[darcs-users] enfranchising darcs?

David Roundy daveroundy at gmail.com
Fri Oct 17 14:03:40 UTC 2008


On Thu, Oct 16, 2008 at 12:24 PM, Eric Kow <kowey at darcs.net> wrote:
> I have thought of some items for my personal wishlist
>
> First: pre-requisites checking for more modules like Control.Monad.Error
> and Text.ParserCombinators.Parsec.  Franchise automatically detects the
> dependencies, which is nice.  But at our current configuration it does
> not warn users if they are missing them.  This is just a matter of
> extending setup.hs with more module requirements.  Could franchise help
> us to write setup.hs by telling us what module requirements we would
> need to add?  Ian has provided a list of boot packages for GHC 6.8 here:
>  http://darcs.haskell.org/ghc-6.8/ghc/libraries/boot-packages
> Presumably, any module which is not provided by darcs or by one of the
> boot packages should be listed as a requirement?

I'm not sure what you mean by this.  Franchise does inform the user
when a required package isn't present.  That's the main point of the
configure stage.  Franchise hasn't yet been taught to determine which
package provides a given module, but this is information that should
either be put into franchise itself or extracted from hackage directly
(or perhaps a combination of the two?).

> Third: GHC 6.10 compatibility

There's a user who's been working on ghc 6.10 compatibility, and
franchise now builds and installs on ghc 6.10.

>> P.P.S. I should perhaps mention for the sake of cabal advocates:
>> franchise is not living in the same ecosystem niche as cabal.  Cabal
>> has never intended to replace the use of autoconf in configuring
>> programs like darcs.  As it turns out, by the time we've replaced
>> autoconf, it isn't hard to replace make as well.
>
> If I understand correctly, both cabal and franchise offer package
> building and prerequisite checking.  Other than that, Cabal offers
> explicit package version metadata (which helps tools like cabal-install
> and cabal2rpm) on the Cabal side, and automatic dependency detection
> (which helps ensure that packages compile in new environments, say GHC
> 6.10) on the franchise side.
>
> There are a lot of folks that would rather we just used Cabal.  After
> all, it is the de facto Haskell standard and has been around for longer
> (thus being potentially more battle-tested).  David strongly opposes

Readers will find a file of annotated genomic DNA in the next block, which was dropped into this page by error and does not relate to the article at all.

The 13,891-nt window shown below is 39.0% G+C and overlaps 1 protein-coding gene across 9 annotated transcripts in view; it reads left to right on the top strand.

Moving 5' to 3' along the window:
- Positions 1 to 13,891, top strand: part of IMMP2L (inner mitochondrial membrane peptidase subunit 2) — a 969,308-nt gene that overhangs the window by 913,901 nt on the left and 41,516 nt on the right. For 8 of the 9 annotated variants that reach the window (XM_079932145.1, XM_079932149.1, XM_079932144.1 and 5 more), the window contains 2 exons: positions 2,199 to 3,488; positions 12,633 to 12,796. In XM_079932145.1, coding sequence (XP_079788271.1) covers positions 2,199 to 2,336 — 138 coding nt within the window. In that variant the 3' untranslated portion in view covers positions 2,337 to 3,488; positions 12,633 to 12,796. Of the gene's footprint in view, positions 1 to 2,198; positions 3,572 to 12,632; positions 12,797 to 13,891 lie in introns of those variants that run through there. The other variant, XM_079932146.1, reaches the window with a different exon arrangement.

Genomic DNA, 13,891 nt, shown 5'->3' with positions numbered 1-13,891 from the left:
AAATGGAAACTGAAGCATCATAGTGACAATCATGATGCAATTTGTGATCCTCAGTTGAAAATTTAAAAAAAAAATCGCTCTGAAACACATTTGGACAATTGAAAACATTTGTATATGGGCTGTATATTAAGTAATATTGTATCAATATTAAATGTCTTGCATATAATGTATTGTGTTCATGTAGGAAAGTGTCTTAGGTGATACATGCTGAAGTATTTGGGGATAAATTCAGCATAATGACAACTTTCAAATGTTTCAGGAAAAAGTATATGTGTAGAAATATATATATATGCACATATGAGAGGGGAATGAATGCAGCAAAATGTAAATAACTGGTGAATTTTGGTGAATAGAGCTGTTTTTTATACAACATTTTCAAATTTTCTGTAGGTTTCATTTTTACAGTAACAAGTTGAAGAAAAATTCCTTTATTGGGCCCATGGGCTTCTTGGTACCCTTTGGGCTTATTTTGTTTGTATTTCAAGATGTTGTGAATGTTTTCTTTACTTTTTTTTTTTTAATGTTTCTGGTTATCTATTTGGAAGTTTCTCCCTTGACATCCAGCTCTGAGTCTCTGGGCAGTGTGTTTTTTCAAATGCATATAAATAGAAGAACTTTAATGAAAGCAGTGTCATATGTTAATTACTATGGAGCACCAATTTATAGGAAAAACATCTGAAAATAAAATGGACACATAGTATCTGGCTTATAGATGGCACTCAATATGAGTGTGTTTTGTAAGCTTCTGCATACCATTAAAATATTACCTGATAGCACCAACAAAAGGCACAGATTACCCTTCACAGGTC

> this move, I think, because he feels that mandatory metadata is a form
> of redundancy (maintainence hassle) can also be fragile when, for
> example, a new version of GHC comes along.

As I said above, cabal doesn't offer configuration checks for anything
but haskell packages, and that's a non-starter for darcs.  The cabal
policy is to use autotools, and franchise is written primarily as a
replacement for autotools.  The build system is just something that's
easy to implement once we've got configuration checking down (since
the configuration checking requires that we know how to do the build).

> I hope there are ways for Cabal fans and franchise fans to work
> together, maybe with Cabalisation as an effort in an unofficial branch.
> There are also some shared problems that the cabalisations and
> enfranchisement have in common and could work together on.  Ganesh's
> zlib patches are one good example, as are David's Workaround
> simplifications.  Some options we could consider:

Cabalization of darcs is like debianization of darcs or rpmization of
darcs.  It's  a good idea, but should be independent of darcs' build
system.

> 1. Automatic cabal file generation.
>   Franchise has the ability to generate a cabal file for use with
>   package.  We do not currently use this feature, but maybe it would be
>   useful to enable it?  It seems like franchise's cabal-file-generation
>   would need to grow some hard-coded knowledge, for example, about the
>   GHC 6.8 and 6.10 base splits.  If we need hand-written information,
>   we could version control the cabal file and darcs revert whatever the
>   automatic generation clobbers that we do not want.

It's not possible to make cabal's dependencies precise, so I'd
recommend limiting the amount of effort that goes into creating cabal
files.

> 2. Distribution.Darcs module.
>   Whether we use Cabal or Franchise, we need to have arbitrary Haskell
>   code for darcs version detection, building the documentation.  Maybe
>   we could facilitate sharing by using a Distribution.Darcs module to
>   hold these fancy tricks.  This could be nice anyway for separating
>   the fanciness from the core build.

Yeah, it's not a bad idea to move  some of this stuff into franchise
itself.  But I'm not sure what sort of API would be most helpful to
other programs.

> 3. Using franchise as the cabal build method.
>   The Simple build method in cabal does not support parallel builds.
>   Maybe until Cabal catches up -- there is work to make Cabal smarter
>   -- we could use tell Cabal we are using a Custom build method, i.e.
>   franchise.  This lets us take advantage of parallel building.  It
>   also means that we would have explicit package dependencies on a
>   purely advisory basis (if they are wrong, they break cabal-install
>   or cabal2deb style tools).

This does make sense.  Just as it previously made sense to use
configure/make as the build system.  I'm not sure what you mean about
explicit package dependencies.  cabal2deb is never going to be useful
for darcs, since cabal doesn't support  non-haskell dependencies.
Similarly cabal-install will give you nothing better than a very-slow
darcs, unless you luck out and happen to have libcurl-dev  or
libwww-dev already installed.

David


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